The Attack on Titan anime series is a gritty tale about the struggle of humanity against a nearly unstoppable force, which makes for an interesting story. And yet that sense of helplessness and grit hasn’t yet been captured in video game form too well, despite the first Attack on Titan video game on PlayStation 4 being enjoyable to fans of the series. Attack on Titan 2 is the sequel, and yet it doesn’t feel much like a sequel as it does a retread of the first and second seasons of the show. You’re put into the shoes of a nameless person representing the player who witnesses the events of the Attack on Titan plot, but not totally changing it’s outcome. Fans of Attack on Titan might enjoy being thrown into the world of titans and humanity’s near extinction once again, but this doesn’t do more than present itself as average fan fiction to an already established story line.
The gameplay of Attack on Titan 2 is nearly identical to the first game, but with a few more extra tweaks and changes that impact the overall game. The many titans you face this time around are more aggressive and have more actions to defend themselves against the attacks from you and your allies. This is good in some cases, but most of the time you’ll find yourself in the clutches of a titan who somehow distorts its body in a weird way to stop your incoming attack.
It doesn’t help that the hit detection on most attacks from the titans, as well as the surrounding buildings in the environment, can be wonky and inconsistent most of the time. This can be very frustrating in areas that are tight and have less room to move around when fighting a titan. If you’re going up against multiple titans in the same area, get ready to struggle against a bad camera that gets blocked easily and attacks from titans that seemingly come from out of nowhere.
An annoying change to the gameplay from the previous game is the forced emphasis on destroying the limbs of stronger titans. Whenever a powerful titan enters the area, you will have to bring it down by first taking out the stamina bar that appears below its health, which opens up the titan to damage when depleted. This greatly extends the time you have to take bringing some titans down, instead of like before where you can still attack a titan’s weak point and deal damage right from the start.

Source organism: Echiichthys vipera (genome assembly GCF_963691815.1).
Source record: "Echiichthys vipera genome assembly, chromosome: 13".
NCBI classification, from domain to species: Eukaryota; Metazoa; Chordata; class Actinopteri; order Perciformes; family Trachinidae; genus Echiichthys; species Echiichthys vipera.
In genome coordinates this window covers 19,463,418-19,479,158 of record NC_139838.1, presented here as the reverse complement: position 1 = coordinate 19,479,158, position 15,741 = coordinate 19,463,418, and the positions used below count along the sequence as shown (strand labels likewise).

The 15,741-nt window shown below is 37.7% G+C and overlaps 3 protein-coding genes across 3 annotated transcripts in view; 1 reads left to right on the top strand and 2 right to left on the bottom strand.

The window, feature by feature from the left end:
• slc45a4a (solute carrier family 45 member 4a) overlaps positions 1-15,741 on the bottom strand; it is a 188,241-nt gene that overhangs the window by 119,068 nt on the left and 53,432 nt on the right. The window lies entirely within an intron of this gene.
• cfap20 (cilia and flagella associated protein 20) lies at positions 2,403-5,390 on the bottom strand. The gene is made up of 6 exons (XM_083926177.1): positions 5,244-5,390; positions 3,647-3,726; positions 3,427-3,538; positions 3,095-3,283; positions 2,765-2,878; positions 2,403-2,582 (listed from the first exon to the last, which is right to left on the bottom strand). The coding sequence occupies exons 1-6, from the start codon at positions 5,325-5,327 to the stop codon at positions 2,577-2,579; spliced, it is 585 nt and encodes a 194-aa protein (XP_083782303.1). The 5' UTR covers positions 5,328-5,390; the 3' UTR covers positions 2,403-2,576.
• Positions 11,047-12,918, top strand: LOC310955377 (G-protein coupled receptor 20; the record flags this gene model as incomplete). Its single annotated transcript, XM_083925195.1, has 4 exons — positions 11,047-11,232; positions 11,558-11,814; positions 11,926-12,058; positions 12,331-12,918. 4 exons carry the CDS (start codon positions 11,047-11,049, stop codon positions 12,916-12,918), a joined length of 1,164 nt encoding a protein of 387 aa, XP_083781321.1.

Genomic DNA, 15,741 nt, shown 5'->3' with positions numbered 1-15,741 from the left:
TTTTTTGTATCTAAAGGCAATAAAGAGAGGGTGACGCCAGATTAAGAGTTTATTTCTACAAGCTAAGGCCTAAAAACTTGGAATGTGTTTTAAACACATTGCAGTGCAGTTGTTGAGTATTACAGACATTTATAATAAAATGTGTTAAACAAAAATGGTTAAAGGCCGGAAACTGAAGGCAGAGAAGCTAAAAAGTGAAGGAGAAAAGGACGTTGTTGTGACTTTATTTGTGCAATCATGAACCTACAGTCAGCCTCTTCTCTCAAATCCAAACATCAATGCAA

While it’s not hard to cut off limbs and stagger enemies before killing them, this change makes certain battles a bit more difficult and aggravating when other problems with the game begin to take hold of your experience. This is made worse when you have multiple titans with the same strengths and requirements to bring down attacking together, along with groups of other titans nearby.
Unlike in the previous game where you control characters from the series, you get to create your own original character that fights alongside everyone from the show. While this is good and adds something different to the game, it only goes so far and hardly impacts most of the story events you know from the show. Even the newer cut scenes and extra content that is supplemental to the main Attack on Titan story feels very meager, compared to what could’ve been if more effort was put into making you fight battles further removed from some of the more well-known events of the series.
Your original character can be customized visually and given various abilities as you complete missions, but once again this is very limited. The abilities you gain after hours of playing sometimes feel like they do very little to impact the overall gameplay, even when there are stat boosts and extra abilities that make attacking titans supposedly easier. It just didn’t feel that way at all.
Attack on Titan 2 has an extra multiplayer game mode called “Another Mode”, which allows you to control any character in the game, not just your original character, in multiplayer missions. These missions play out exactly as missions in the story mode, but can end up being much shorter in length depending on how many players you execute the mission with and the skill level of everyone in the party.
Like in story mode, you gain experience and materials to use for unlocking skills and creating new weapons. You can take one a sequence of missions together, where completing one after the other yields more rewards, which can extend the time playing multiplayer. Unless you really enjoy the gameplay of Attack on Titan 2, you might not find a lot to be excited about with the game’s multiplayer.
Attack on Titan 2 doesn’t feel like a true sequel to its predecessor. There is new content that fans of the previous game will appreciate and maybe enjoy, but retreading the same story from a mildly different perspective only goes so far here. The changes to the gameplay feel like unneeded padding for an otherwise good foundation, which dampens the fun of fighting the titans. Maybe when the next season of the show is finally out, we’ll get another game that feels more like a true successor and gives us something to be excited about.
This review was based on a digital review code for Attack on Titan 2 for the PlayStation 4, provided by Koei Tecmo.